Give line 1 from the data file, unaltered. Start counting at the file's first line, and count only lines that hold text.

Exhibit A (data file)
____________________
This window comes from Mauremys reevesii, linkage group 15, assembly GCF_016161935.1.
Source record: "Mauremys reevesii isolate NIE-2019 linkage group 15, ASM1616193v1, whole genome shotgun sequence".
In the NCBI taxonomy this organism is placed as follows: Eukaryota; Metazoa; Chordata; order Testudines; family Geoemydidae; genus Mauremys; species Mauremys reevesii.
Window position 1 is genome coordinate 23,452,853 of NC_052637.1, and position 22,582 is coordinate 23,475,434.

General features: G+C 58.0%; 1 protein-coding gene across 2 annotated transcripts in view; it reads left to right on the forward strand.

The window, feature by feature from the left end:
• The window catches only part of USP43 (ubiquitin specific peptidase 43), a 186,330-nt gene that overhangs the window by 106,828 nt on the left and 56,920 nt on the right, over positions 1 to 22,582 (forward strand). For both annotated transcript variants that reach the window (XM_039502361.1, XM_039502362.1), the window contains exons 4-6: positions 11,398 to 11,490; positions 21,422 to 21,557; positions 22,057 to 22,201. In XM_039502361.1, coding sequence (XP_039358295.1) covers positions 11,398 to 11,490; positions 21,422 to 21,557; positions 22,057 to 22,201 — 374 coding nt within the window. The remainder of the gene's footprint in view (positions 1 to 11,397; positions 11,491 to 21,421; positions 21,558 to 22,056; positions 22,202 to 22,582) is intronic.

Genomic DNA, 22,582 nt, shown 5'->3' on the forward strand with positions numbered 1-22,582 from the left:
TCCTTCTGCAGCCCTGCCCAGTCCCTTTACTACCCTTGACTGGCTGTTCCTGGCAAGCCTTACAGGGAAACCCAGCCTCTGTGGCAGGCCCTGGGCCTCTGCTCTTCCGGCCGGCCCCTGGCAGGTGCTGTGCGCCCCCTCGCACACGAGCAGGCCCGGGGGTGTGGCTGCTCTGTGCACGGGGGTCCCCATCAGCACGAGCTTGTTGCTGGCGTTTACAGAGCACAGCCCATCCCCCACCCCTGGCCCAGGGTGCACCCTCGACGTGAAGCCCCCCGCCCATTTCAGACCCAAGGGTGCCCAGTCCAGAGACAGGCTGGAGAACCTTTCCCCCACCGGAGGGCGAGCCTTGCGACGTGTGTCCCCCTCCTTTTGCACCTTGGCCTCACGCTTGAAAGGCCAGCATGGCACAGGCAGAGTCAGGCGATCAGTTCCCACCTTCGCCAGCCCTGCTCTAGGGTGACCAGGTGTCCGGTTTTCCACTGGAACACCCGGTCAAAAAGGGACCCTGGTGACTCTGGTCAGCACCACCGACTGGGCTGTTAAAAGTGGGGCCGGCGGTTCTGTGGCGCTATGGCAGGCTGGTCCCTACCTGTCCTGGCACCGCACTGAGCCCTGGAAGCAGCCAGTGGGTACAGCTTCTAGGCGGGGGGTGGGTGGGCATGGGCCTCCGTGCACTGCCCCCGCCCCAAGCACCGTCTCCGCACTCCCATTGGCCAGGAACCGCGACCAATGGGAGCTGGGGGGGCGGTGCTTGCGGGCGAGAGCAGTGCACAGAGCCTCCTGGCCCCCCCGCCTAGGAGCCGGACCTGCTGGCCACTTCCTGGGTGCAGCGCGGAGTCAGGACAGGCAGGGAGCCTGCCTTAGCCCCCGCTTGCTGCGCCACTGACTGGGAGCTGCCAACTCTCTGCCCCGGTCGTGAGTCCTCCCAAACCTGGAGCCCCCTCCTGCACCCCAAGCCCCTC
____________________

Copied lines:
This window comes from Mauremys reevesii, linkage group 15, assembly GCF_016161935.1.